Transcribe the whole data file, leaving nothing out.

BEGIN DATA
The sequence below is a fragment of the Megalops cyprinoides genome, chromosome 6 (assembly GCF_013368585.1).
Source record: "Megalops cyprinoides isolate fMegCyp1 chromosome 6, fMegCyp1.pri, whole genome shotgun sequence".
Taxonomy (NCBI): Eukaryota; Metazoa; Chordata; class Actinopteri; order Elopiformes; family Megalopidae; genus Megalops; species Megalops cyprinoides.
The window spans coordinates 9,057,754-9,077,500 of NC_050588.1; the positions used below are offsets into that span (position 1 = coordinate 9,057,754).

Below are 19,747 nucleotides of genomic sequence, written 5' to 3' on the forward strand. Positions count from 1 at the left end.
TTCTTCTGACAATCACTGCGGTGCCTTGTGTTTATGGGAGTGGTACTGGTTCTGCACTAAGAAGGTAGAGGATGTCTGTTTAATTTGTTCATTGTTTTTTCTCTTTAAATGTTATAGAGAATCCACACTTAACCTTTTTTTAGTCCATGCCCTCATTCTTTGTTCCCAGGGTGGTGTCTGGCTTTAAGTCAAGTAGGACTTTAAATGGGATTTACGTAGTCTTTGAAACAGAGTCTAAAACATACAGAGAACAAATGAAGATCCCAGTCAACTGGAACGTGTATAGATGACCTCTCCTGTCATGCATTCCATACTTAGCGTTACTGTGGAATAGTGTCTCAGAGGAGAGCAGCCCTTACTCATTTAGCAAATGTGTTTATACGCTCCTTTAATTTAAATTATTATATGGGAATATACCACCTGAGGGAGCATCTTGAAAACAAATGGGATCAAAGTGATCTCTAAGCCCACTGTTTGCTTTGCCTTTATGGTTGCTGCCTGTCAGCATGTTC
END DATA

The sequence below is a fragment of the Megalops cyprinoides genome, chromosome 6 (assembly GCF_013368585.1).
Source record: "Megalops cyprinoides isolate fMegCyp1 chromosome 6, fMegCyp1.pri, whole genome shotgun sequence".
Taxonomy (NCBI): Eukaryota; Metazoa; Chordata; class Actinopteri; order Elopiformes; family Megalopidae; genus Megalops; species Megalops cyprinoides.
The window spans coordinates 9,057,754-9,077,500 of NC_050588.1; the positions used below are offsets into that span (position 1 = coordinate 9,057,754).

Below are 19,747 nucleotides of genomic sequence, written 5' to 3' on the forward strand. Positions count from 1 at the left end.
TTCTTCTGACAATCACTGCGGTGCCTTGTGTTTATGGGAGTGGTACTGGTTCTGCACTAAGAAGGTAGAGGATGTCTGTTTAATTTGTTCATTGTTTTTTCTCTTTAAATGTTATAGAGAATCCACACTTAACCTTTTTTTAGTCCATGCCCTCATTCTTTGTTCCCAGGGTGGTGTCTGGCTTTAAGTCAAGTAGGACTTTAAATGGGATTTACGTAGTCTTTGAAACAGAGTCTAAAACATACAGAGAACAAATGAAGATCCCAGTCAACTGGAACGTGTATAGATGACCTCTCCTGTCATGCATTCCATACTTAGCGTTACTGTGGAATAGTGTCTCAGAGGAGAGCAGCCCTTACTCATTTAGCAAATGTGTTTATACGCTCCTTTAATTTAAATTATTATATGGGAATATACCACCTGAGGGAGCATCTTGAAAACAAATGGGATCAAAGTGATCTCTAAGCCCACTGTTTGCTTTGCCTTTATGGTTGCTGCCTGTCAGCATGTTC